|| Checking for direct PDF access through Ovid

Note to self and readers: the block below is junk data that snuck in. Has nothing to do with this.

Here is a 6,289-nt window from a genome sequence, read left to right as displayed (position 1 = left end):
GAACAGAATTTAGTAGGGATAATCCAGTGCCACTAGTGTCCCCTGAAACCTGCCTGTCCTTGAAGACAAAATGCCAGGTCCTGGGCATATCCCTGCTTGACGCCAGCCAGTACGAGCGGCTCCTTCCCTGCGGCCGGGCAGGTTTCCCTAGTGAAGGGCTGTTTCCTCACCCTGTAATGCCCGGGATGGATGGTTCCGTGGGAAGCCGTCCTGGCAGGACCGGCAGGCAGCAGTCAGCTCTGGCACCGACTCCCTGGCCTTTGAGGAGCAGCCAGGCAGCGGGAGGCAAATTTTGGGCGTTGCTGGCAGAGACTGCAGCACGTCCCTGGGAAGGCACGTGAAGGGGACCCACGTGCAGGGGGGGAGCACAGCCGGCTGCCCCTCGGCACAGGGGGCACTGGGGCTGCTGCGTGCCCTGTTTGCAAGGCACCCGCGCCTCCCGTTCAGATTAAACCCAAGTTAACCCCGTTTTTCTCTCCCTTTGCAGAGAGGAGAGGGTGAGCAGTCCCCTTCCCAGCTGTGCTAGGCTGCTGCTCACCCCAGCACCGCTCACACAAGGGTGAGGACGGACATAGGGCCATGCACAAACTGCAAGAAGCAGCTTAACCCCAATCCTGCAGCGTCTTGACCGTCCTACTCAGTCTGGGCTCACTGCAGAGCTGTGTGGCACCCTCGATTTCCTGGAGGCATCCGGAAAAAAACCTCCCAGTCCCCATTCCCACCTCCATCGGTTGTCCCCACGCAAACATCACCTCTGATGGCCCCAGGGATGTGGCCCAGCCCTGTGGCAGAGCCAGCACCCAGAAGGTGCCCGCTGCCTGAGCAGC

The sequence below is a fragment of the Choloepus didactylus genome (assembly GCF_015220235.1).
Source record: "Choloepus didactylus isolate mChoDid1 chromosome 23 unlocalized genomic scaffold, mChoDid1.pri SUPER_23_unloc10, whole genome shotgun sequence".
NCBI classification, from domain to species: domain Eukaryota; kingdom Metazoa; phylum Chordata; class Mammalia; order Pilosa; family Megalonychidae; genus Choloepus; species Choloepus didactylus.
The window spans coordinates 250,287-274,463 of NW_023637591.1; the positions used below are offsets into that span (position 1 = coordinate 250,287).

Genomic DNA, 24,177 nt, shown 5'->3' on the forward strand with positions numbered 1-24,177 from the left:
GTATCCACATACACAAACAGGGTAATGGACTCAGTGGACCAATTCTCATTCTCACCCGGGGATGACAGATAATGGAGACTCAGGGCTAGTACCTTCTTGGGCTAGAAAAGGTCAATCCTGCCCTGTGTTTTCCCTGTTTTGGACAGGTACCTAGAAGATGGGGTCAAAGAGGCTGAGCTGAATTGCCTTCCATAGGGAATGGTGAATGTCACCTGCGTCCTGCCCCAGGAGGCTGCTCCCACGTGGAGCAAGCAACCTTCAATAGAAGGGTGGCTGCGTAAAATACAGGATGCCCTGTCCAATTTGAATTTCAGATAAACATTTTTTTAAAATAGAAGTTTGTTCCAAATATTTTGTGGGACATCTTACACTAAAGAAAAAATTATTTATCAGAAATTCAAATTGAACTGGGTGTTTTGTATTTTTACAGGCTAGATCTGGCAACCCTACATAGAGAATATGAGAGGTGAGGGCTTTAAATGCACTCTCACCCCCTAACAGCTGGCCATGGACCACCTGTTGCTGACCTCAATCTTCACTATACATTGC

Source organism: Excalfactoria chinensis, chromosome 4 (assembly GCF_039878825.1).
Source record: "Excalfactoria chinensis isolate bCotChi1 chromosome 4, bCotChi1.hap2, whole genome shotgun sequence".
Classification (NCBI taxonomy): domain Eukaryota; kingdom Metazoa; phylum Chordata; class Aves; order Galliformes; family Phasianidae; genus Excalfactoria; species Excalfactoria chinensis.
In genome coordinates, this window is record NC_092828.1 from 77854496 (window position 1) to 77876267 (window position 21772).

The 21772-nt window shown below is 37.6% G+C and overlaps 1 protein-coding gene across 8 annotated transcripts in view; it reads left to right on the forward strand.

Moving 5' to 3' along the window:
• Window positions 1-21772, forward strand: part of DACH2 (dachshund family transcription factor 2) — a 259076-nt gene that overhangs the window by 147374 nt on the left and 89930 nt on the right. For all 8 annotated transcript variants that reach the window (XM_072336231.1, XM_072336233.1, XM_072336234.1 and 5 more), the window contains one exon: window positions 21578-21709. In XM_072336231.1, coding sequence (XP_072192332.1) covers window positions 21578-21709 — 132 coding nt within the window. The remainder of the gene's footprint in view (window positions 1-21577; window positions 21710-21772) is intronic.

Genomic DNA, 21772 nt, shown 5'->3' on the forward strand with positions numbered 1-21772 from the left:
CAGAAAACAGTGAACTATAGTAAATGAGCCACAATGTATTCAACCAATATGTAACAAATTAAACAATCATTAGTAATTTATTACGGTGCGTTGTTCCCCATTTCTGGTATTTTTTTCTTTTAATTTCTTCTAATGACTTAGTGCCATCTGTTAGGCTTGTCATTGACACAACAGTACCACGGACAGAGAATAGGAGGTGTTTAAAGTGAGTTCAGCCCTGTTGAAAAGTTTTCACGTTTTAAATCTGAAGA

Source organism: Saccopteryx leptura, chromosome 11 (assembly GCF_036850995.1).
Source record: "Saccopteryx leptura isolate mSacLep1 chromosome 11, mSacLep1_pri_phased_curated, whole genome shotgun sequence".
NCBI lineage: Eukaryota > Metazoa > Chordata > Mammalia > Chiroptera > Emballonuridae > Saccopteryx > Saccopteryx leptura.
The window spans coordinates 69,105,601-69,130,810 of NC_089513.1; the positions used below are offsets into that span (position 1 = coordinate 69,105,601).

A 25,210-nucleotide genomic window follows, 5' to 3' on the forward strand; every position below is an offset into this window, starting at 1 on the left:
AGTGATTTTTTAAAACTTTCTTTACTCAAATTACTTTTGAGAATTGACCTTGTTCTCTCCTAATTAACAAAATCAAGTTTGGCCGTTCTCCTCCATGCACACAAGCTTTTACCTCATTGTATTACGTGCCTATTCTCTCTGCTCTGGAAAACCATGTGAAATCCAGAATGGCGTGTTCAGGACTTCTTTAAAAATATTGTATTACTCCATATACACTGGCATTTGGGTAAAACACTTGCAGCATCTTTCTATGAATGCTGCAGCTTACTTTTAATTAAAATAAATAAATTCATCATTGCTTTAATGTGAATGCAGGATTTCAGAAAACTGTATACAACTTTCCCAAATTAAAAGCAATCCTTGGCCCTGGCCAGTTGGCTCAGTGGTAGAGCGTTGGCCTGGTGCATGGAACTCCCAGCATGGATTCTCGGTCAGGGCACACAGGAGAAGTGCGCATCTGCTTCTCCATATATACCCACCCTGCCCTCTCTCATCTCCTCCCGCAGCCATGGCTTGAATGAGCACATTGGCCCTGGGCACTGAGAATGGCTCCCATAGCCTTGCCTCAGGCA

The risk for suicidal behavior (SB) is elevated in schizophrenia (SCZ), bipolar disorder (BPD) and major depressive disorder (MDD), but also occurs in subjects without psychiatric diagnoses. Genome-wide association studies (GWAS) on SB may help to understand this risk, but have been hampered by low power due to limited sample sizes, weakly ascertained SB or a reliance on singlenucleotide protein (SNP)-by-SNP analyses. Here, we tried to mitigate such issues with polygenic risk score (PRS) association tests combined with hypothesis-driven strategies using a family-based sample of 660 trios with a well-ascertained suicide attempt (SA) outcome in the offspring (Genetic Investigation of Suicide and SA, GISS). Two complementary sources of PRS information were used. First, a PRS that was discovered and validated in the GISS SA revealed the polygenic association of SNPs in 750 neurodevelopmental genes, which was driven by the SA phenotype, rather than the major psychiatric diagnoses. Second, a PRS based on three different genome-wide association studies (on SCZ, BPD or MDD) from the Psychiatric Genomics Consortium (PGC) showed an association of the PGC-SCZ PRS in the SA subjects with and without major psychiatric diagnoses. We characterized the PGC-SCZ overlap in the SA subjects without diagnoses. The extended major histocompatibility complex region did not contribute to the overlap, but we delineated the genic overlap to neurodevelopmental genes that partially overlapped with those identified by the GISS PRS. Among the 590 SA polygenes implicated here, there were several developmentally important functions (cell adhesion/migration, small GTPase and receptor tyrosine kinase signaling), and 16 of the SA polygenes have previously been studied in SB (BDNF, CDH10, CDH12, CDH13, CDH9, CREB1, DLK1, DLK2, EFEMP1, FOXN3, IL2, LSAMP, NCAM1, nerve growth factor (NGF), NTRK2 and TBC1D1). These novel genome-wide insights, supported by two lines of evidence, suggested the importance of a polygenic neurodevelopmental etiology in SB, even in the absence of major psychiatric diagnoses.